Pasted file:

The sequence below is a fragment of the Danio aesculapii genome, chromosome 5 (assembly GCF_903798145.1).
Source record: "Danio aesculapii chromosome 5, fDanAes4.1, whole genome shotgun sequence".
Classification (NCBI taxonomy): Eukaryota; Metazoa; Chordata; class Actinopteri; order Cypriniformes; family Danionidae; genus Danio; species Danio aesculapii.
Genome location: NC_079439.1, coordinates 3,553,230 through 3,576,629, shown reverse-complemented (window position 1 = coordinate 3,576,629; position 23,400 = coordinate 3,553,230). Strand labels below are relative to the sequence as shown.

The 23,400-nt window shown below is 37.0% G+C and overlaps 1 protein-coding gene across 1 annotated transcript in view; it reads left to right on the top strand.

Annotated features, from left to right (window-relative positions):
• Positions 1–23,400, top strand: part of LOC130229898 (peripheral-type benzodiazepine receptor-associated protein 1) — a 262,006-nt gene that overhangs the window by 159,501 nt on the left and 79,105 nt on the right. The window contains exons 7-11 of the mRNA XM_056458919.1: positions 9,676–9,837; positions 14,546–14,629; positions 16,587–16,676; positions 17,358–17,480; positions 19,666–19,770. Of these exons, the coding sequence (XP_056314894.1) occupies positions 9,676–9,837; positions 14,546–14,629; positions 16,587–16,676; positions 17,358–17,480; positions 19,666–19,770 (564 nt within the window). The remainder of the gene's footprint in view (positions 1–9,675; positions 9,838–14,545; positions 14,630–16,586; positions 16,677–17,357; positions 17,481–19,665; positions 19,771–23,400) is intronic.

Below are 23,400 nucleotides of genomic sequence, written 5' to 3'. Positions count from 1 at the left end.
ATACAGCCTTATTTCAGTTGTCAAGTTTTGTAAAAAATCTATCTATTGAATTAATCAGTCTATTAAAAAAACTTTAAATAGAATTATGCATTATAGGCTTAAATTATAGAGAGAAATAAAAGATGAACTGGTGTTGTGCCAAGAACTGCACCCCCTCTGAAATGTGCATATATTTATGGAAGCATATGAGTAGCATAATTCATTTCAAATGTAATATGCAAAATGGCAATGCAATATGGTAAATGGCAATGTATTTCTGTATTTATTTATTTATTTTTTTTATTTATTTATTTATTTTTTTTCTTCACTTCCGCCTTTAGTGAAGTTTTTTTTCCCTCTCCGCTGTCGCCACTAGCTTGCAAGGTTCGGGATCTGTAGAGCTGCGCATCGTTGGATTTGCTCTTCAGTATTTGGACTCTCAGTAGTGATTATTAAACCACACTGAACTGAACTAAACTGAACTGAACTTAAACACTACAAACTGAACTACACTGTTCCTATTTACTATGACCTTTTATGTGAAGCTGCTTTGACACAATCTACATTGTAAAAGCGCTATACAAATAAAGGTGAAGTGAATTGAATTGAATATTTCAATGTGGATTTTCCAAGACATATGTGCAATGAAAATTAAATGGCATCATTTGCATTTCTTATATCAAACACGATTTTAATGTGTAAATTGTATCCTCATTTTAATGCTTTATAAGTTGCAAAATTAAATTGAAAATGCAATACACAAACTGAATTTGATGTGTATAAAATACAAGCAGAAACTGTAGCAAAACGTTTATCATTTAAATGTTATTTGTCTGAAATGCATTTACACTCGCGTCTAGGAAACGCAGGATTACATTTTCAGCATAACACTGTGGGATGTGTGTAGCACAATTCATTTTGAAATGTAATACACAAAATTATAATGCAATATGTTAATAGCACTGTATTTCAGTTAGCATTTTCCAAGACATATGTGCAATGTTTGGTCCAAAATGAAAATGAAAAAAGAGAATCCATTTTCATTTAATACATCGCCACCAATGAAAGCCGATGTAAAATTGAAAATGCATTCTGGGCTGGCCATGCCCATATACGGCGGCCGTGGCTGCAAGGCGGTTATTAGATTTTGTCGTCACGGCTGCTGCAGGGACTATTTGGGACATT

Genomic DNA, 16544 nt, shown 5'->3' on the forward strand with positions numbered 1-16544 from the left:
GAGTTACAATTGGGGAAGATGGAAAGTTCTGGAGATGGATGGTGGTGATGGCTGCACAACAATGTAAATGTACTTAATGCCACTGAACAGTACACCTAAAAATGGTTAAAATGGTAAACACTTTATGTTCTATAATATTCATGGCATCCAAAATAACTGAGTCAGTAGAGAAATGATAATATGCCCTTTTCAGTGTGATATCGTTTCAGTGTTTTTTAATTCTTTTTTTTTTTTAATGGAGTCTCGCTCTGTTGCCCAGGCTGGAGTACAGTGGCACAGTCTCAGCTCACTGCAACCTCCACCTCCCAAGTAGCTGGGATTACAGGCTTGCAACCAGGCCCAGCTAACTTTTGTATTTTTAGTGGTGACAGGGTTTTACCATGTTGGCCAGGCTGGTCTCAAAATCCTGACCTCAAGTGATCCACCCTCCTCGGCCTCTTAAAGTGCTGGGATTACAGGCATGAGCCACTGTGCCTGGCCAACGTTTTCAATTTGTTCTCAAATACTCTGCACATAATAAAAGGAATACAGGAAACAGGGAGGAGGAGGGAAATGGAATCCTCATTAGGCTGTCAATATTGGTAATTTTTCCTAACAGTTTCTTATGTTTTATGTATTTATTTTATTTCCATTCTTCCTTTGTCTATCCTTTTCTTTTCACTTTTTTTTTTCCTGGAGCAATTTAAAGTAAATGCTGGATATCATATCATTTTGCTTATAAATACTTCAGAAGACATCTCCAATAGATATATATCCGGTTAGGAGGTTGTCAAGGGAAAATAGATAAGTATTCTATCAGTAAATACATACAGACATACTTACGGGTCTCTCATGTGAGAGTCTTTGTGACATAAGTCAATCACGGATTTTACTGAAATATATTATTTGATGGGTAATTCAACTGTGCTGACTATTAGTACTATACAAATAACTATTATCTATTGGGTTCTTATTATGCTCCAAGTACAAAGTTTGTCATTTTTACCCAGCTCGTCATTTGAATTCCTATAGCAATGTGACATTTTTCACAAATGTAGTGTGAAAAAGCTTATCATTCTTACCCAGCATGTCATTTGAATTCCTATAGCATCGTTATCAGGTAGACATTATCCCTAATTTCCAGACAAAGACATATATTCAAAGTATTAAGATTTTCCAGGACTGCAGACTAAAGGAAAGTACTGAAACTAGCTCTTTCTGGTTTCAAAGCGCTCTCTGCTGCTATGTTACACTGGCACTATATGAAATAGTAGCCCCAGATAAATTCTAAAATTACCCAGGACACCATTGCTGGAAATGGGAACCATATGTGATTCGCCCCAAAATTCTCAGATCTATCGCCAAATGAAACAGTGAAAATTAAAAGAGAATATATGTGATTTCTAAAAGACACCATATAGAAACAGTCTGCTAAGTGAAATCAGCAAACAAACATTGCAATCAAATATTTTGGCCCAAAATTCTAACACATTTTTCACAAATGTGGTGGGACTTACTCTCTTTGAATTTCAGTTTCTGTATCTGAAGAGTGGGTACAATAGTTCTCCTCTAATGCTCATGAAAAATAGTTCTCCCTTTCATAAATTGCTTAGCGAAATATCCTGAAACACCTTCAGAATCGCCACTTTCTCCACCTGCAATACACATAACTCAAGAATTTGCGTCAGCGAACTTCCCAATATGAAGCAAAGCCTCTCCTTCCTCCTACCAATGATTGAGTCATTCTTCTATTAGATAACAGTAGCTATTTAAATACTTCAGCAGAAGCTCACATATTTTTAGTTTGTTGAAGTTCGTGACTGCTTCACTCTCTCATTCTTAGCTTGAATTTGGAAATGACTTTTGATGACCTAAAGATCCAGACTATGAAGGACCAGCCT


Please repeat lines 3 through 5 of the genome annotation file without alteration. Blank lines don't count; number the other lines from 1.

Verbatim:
Classification (NCBI taxonomy): Eukaryota; Metazoa; Chordata; class Actinopteri; order Cypriniformes; family Danionidae; genus Danio; species Danio aesculapii.
Genome location: NC_079439.1, coordinates 3,553,230 through 3,576,629, shown reverse-complemented (window position 1 = coordinate 3,576,629; position 23,400 = coordinate 3,553,230). Strand labels below are relative to the sequence as shown.

The 23,400-nt window shown below is 37.0% G+C and overlaps 1 protein-coding gene across 1 annotated transcript in view; it reads left to right on the top strand.